There is a plethora of opportunities for kids to become involved in after-school arts programs in Fredericksburg whether kids like to dance or draw, play an instrument or play make believe. Yamaha Music School of Fredericksburg offers music and keyboard lessons for children and teens and the Stafford Handbell Society has a program called “Bells After School.” There are also various theatre groups and arts studios that provide lessons, camps and other programs for kids.

Kids thrive in after-school programs because there is no pressure to make grades.

“I have found that students are excited to explore new media and methods when given the chance when they are removed from their typical school environment, and they are more willing to take risks without the fear of failure,” says Gabriel Pons, owner of PONSHOP Studio and Gallery. “Kids should be having fun during their after-school endeavors. A significant aspect of creativity is a willingness to enjoy working hard on something regardless of the outcome. By removing the stigma of a grading structure, it encourages students to enjoy the process rather than the aspirations of a product.”

Parents should follow their children’s lead as they explore any hobby or interest.

“I think every child is different and needs a different outlet for their creativity,” says Laura Romani Matter, CEO and artistic director of The Fredericksburg Studio of the Arts, which offers dance, piano and voice lessons as well as acting classes. “Starting them young is always best, but it’s never too late.”

When considering an after-school program for their children, parents should be mindful of their child’s development and maturity level as well as scheduling and cost. Will there be a huge time commitment and extra practice expected at home? Is your child ready for the responsibility?

“It’s a good idea to start with a preliminary visit or tour with your children,” Pons suggests. “We encourage parents to visit with their children to get a feel for what we’re about. It helps if they get to meet an instructor as well. It breaks the ice, and they’ll feel more comfortable coming back during the scheduled class time.”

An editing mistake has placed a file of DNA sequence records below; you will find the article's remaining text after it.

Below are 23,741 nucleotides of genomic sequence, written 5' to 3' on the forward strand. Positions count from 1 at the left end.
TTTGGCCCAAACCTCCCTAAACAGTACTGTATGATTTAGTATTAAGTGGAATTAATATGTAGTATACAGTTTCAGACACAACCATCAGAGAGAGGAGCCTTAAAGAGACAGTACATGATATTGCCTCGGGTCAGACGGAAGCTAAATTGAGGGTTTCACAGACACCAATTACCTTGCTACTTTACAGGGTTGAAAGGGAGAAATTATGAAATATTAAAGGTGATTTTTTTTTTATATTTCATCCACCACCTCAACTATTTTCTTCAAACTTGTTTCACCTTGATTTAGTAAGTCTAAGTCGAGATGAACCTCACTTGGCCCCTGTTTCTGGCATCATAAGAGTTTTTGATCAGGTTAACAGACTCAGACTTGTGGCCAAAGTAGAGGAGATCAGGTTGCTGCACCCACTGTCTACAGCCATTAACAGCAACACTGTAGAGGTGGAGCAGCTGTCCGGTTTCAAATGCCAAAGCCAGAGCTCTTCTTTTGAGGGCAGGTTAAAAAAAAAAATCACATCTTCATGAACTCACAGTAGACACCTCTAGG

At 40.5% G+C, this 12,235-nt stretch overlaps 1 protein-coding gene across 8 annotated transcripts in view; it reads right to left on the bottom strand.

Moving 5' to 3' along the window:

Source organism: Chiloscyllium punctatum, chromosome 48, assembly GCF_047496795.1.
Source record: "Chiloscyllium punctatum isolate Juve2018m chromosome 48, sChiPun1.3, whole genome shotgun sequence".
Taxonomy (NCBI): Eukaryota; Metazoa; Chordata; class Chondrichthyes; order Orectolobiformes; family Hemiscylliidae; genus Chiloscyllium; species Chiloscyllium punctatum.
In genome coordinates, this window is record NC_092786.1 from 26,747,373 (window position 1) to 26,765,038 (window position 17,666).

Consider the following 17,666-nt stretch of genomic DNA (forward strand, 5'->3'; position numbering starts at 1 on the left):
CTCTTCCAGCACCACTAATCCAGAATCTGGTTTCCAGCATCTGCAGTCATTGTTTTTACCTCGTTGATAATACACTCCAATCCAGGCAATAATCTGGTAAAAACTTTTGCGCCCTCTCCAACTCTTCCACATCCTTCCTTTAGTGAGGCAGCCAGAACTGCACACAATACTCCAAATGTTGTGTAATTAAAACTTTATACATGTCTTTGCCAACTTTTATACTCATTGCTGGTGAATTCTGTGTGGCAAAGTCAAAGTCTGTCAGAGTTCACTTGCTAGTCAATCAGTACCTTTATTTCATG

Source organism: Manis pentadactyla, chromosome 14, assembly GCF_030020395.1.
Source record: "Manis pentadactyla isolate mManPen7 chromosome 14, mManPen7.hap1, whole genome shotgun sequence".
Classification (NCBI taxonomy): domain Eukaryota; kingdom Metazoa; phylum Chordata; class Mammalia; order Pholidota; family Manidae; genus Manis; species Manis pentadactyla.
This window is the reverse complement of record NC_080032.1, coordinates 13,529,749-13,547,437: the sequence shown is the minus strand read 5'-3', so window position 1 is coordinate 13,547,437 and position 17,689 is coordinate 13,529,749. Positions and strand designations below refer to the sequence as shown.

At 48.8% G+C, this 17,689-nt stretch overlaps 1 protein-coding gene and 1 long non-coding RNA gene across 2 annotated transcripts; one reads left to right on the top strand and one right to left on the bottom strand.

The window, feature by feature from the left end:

Parents can also first foster creativity in their children right at home.

“Providing children with open-ended props that can be used in many different ways encourages creativity more than a prescriptive toy that has one clear, pre-determined purpose,” Wells says. “You can provide children with paints and playdough and see what they can create. You can make simple puppets at home from materials like brown bags or socks.”

The main idea is to find an activity that pleases children and stirs their imagination.

“The result of fostering a creative habit is joy,” Pons says. “When we allow ourselves to be imaginative and constructive and manifest that into something, it’s a really gratifying feeling. There’s something about the creative process that is the kernel of any inventive endeavor. Meaning that the artist will strike out into the unknown and may experience a number of setbacks, but in the end will hopefully yield something that informs and inspires. The sooner that kids are able to take that creative journey, the more prepared they will be when they begin their adventure as adults.”